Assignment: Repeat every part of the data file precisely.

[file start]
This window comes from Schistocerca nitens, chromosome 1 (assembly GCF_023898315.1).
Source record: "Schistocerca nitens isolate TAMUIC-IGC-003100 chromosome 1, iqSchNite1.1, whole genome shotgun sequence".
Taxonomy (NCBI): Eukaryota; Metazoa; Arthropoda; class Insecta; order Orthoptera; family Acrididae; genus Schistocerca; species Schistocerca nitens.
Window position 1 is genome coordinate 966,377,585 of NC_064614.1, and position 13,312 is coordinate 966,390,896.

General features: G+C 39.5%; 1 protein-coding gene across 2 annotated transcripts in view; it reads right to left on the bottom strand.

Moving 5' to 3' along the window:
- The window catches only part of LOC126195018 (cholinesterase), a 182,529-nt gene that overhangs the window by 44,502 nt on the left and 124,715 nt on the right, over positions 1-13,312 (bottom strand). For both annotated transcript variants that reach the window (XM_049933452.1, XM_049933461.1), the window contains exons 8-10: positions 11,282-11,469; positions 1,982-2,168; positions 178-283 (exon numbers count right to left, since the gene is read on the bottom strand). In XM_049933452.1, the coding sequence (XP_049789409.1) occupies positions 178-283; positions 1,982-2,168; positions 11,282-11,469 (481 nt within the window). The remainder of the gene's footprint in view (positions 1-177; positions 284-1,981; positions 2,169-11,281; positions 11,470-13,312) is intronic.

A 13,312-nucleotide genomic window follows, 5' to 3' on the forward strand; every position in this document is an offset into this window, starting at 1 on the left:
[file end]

This window comes from Schistocerca nitens, chromosome 1 (assembly GCF_023898315.1).
Source record: "Schistocerca nitens isolate TAMUIC-IGC-003100 chromosome 1, iqSchNite1.1, whole genome shotgun sequence".
Taxonomy (NCBI): Eukaryota; Metazoa; Arthropoda; class Insecta; order Orthoptera; family Acrididae; genus Schistocerca; species Schistocerca nitens.
Window position 1 is genome coordinate 966,377,585 of NC_064614.1, and position 13,312 is coordinate 966,390,896.

General features: G+C 39.5%; 1 protein-coding gene across 2 annotated transcripts in view; it reads right to left on the bottom strand.

Moving 5' to 3' along the window:
- The window catches only part of LOC126195018 (cholinesterase), a 182,529-nt gene that overhangs the window by 44,502 nt on the left and 124,715 nt on the right, over positions 1-13,312 (bottom strand). For both annotated transcript variants that reach the window (XM_049933452.1, XM_049933461.1), the window contains exons 8-10: positions 11,282-11,469; positions 1,982-2,168; positions 178-283 (exon numbers count right to left, since the gene is read on the bottom strand). In XM_049933452.1, the coding sequence (XP_049789409.1) occupies positions 178-283; positions 1,982-2,168; positions 11,282-11,469 (481 nt within the window). The remainder of the gene's footprint in view (positions 1-177; positions 284-1,981; positions 2,169-11,281; positions 11,470-13,312) is intronic.

A 13,312-nucleotide genomic window follows, 5' to 3' on the forward strand; every position in this document is an offset into this window, starting at 1 on the left: